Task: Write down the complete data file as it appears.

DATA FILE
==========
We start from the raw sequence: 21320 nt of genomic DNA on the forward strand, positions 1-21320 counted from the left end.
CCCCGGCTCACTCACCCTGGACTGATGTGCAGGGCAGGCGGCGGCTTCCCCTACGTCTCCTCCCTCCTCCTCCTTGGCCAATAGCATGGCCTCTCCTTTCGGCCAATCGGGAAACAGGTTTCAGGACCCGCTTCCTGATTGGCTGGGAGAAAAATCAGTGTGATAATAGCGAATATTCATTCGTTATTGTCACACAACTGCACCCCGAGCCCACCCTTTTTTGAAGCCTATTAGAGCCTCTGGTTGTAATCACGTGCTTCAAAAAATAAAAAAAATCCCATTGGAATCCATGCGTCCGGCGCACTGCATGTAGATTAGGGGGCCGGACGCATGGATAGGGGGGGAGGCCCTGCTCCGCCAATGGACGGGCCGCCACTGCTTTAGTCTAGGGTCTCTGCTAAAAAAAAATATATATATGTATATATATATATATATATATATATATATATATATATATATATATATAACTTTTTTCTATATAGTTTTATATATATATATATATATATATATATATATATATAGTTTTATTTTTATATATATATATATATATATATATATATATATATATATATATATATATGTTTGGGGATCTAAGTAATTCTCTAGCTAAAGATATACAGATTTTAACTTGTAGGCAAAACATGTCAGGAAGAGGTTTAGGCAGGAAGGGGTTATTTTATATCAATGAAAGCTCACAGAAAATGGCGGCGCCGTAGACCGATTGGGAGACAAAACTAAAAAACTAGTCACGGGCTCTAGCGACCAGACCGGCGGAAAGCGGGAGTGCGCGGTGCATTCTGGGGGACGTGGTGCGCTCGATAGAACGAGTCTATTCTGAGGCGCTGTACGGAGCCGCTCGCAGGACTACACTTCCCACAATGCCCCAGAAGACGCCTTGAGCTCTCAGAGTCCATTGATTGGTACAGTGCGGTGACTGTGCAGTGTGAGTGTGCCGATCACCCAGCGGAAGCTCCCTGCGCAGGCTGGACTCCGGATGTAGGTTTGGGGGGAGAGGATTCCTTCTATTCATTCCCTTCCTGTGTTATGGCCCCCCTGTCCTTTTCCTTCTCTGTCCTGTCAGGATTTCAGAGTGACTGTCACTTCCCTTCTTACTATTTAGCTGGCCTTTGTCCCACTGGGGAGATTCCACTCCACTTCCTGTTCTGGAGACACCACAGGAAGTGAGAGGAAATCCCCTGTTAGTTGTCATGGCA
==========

We start from the raw sequence: 21320 nt of genomic DNA on the forward strand, positions 1-21320 counted from the left end.
CCCCGGCTCACTCACCCTGGACTGATGTGCAGGGCAGGCGGCGGCTTCCCCTACGTCTCCTCCCTCCTCCTCCTTGGCCAATAGCATGGCCTCTCCTTTCGGCCAATCGGGAAACAGGTTTCAGGACCCGCTTCCTGATTGGCTGGGAGAAAAATCAGTGTGATAATAGCGAATATTCATTCGTTATTGTCACACAACTGCACCCCGAGCCCACCCTTTTTTGAAGCCTATTAGAGCCTCTGGTTGTAATCACGTGCTTCAAAAAATAAAAAAAATCCCATTGGAATCCATGCGTCCGGCGCACTGCATGTAGATTAGGGGGCCGGACGCATGGATAGGGGGGGAGGCCCTGCTCCGCCAATGGACGGGCCGCCACTGCTTTAGTCTAGGGTCTCTGCTAAAAAAAAATATATATATGTATATATATATATATATATATATATATATATATATATATATATATATAACTTTTTTCTATATAGTTTTATATATATATATATATATATATATATATATATATAGTTTTATTTTTATATATATATATATATATATATATATATATATATATATATATATATATGTTTGGGGATCTAAGTAATTCTCTAGCTAAAGATATACAGATTTTAACTTGTAGGCAAAACATGTCAGGAAGAGGTTTAGGCAGGAAGGGGTTATTTTATATCAATGAAAGCTCACAGAAAATGGCGGCGCCGTAGACCGATTGGGAGACAAAACTAAAAAACTAGTCACGGGCTCTAGCGACCAGACCGGCGGAAAGCGGGAGTGCGCGGTGCATTCTGGGGGACGTGGTGCGCTCGATAGAACGAGTCTATTCTGAGGCGCTGTACGGAGCCGCTCGCAGGACTACACTTCCCACAATGCCCCAGAAGACGCCTTGAGCTCTCAGAGTCCATTGATTGGTACAGTGCGGTGACTGTGCAGTGTGAGTGTGCCGATCACCCAGCGGAAGCTCCCTGCGCAGGCTGGACTCCGGATGTAGGTTTGGGGGGAGAGGATTCCTTCTATTCATTCCCTTCCTGTGTTATGGCCCCCCTGTCCTTTTCCTTCTCTGTCCTGTCAGGATTTCAGAGTGACTGTCACTTCCCTTCTTACTATTTAGCTGGCCTTTGTCCCACTGGGGAGATTCCACTCCACTTCCTGTTCTGGAGACACCACAGGAAGTGAGAGGAAATCCCCTGTTAGTTGTCATGGCA